Showing a listed property with renters

 Courtesy: Postmedia News 

When it comes time to show your home to potential buyers, you will likely have it in the best possible shape. Perhaps you sent the kids to their grandparents, or left your yappy dog with a neighbour during viewings. However, if you are selling a rental property, you can't ask the tenants to ship out their kids or pets every time you give them 24-hours' notice that a potential buyer will come knocking.

Real estate agents and mortgage professionals say there are pros and cons when it comes to selling with sitting tenants.

"I think it is definitely a con," says Teresa Lorusso, sales representative with Freeman Real Estate. "If they're being inconvenienced because people are coming in and out, tenants can sometimes be difficult. Also, the house is generally not in show-like quality."

However, with good tenants, it can be a different story.

"It depends on the tenants. If you are selling to people who want to keep the tenants -- as long as (the tenants) are not destructive slobs -- it's a good idea (to show the place with them in it)," says Laurin Jeffrey, a real estate agent with Century 21 Regal Realty. "If you've got tenants who are leaving soon, and you're selling to people who want to live in it, then you may want to wait until they move out (before marketing the property)."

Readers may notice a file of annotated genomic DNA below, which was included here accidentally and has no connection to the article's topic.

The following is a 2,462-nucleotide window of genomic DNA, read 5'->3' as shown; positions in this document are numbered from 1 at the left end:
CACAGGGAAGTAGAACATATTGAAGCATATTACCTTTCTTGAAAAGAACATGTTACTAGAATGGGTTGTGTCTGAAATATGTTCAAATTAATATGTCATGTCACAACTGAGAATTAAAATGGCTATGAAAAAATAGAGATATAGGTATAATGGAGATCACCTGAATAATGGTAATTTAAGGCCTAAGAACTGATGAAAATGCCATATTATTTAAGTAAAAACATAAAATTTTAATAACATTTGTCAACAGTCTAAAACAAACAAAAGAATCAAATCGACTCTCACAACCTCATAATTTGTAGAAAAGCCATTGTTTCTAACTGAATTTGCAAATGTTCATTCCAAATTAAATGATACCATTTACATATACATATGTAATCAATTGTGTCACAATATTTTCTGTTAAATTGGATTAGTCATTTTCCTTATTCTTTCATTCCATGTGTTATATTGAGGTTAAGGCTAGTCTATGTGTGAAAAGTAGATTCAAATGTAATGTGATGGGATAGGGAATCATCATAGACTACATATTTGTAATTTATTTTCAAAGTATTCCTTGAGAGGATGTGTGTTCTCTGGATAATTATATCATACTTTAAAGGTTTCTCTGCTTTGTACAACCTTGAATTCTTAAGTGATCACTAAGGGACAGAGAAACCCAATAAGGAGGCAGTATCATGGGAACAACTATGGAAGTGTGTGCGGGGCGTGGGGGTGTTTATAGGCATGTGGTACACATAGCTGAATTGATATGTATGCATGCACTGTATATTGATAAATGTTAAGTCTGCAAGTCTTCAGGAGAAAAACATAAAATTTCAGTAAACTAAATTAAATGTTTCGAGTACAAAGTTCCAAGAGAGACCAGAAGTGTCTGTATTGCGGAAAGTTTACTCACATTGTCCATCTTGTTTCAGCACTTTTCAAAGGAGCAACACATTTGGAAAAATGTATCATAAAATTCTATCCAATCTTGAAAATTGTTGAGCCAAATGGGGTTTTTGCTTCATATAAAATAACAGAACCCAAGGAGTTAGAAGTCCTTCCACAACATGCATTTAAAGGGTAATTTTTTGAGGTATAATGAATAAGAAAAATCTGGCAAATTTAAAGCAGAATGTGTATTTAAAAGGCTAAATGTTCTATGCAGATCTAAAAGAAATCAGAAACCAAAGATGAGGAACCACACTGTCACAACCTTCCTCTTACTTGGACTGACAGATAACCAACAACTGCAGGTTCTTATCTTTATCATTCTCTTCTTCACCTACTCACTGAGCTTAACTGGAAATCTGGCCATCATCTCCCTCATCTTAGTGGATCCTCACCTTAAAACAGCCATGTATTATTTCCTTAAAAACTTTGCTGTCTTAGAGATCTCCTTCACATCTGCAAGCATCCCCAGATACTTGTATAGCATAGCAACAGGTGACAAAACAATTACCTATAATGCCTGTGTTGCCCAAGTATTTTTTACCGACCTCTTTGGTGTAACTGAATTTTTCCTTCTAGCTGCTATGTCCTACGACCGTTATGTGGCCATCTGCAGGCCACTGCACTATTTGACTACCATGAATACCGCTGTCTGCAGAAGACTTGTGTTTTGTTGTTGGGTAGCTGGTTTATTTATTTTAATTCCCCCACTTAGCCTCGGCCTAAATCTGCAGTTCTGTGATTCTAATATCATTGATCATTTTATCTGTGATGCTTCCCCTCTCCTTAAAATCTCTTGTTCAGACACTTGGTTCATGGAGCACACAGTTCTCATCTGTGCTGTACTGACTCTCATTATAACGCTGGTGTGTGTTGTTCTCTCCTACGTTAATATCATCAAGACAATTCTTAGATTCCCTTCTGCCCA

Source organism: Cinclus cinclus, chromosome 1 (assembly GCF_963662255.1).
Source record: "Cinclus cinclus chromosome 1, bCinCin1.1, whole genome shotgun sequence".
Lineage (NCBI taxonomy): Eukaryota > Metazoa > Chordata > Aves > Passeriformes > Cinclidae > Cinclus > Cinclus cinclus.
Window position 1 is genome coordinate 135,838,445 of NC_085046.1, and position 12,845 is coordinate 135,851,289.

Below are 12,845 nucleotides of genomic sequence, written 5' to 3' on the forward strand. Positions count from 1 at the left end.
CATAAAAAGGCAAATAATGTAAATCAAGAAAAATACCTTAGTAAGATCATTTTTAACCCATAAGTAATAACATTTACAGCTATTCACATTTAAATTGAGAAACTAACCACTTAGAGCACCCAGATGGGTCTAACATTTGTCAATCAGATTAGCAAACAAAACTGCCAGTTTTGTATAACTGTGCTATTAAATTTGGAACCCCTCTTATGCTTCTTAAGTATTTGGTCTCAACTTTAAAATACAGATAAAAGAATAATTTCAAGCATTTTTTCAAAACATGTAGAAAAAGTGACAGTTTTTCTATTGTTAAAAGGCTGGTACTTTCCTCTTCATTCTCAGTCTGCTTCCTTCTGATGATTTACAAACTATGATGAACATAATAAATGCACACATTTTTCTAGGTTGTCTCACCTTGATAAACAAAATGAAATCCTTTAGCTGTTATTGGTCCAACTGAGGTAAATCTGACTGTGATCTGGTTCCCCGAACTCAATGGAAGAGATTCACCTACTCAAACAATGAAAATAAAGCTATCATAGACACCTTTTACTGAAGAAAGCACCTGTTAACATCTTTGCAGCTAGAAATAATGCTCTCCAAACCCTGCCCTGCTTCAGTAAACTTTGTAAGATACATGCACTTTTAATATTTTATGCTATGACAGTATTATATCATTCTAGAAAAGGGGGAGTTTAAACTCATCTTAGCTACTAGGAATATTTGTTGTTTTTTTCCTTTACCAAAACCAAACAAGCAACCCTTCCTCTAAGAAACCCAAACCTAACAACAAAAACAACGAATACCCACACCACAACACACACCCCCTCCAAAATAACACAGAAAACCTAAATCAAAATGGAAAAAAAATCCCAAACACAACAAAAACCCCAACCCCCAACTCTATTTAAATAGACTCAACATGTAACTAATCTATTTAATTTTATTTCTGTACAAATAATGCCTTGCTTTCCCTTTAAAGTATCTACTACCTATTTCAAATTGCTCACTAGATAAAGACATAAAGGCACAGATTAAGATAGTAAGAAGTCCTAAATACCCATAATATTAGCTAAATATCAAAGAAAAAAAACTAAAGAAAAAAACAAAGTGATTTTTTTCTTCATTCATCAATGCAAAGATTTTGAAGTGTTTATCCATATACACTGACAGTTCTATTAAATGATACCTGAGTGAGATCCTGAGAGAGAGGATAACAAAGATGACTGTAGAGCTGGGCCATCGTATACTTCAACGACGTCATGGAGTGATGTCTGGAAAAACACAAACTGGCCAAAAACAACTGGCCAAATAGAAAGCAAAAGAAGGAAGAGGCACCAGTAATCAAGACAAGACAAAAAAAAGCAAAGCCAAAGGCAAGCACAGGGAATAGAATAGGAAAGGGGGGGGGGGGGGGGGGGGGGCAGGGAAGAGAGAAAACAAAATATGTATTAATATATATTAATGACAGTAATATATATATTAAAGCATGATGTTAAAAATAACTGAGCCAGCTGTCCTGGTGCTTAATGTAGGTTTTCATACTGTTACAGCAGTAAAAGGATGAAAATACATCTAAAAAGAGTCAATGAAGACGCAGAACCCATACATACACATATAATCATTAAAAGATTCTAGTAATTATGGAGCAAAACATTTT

If you are selling the property as an investment rather than to an owner-occupier, having existing tenants will affect the buyer's financing negotiations.

"If that tenant is going to stay there, (the lender) is going to want to see a lease that the tenants have signed to make sure that there definitely is an income stream coming in," says Anne Marie Froud, a mortgage agent with Invis. "If there isn't, then they have to qualify the person on their own income." Froud says lenders need at least 20 per cent down and will then allow a portion of the rental income to be used when calculating a borrower's income stream -- usually between 50 and 80 per cent. If there are no tenants, then the lender may use market rents for the income calculation.

"It depends on the lender, whether they will or will not use that market rent," Froud says. "Some will still let you use the 80 or 50 per cent, but others will say, 'No, we want it rented out before.'"

Froud says lenders scrutinize rentals much closer than owner-occupied homes; they want to know what type of property it is and where it is.

"In some (homes) near universities or colleges that people buy to rent out to students," Froud says, "lenders are very cautious with that type of a rental because they're usually not taken care of very well."

How long your tenants have been living in your property will also influence buyers.

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The Matthew Olsgard Team

The Matthew Olsgard Team

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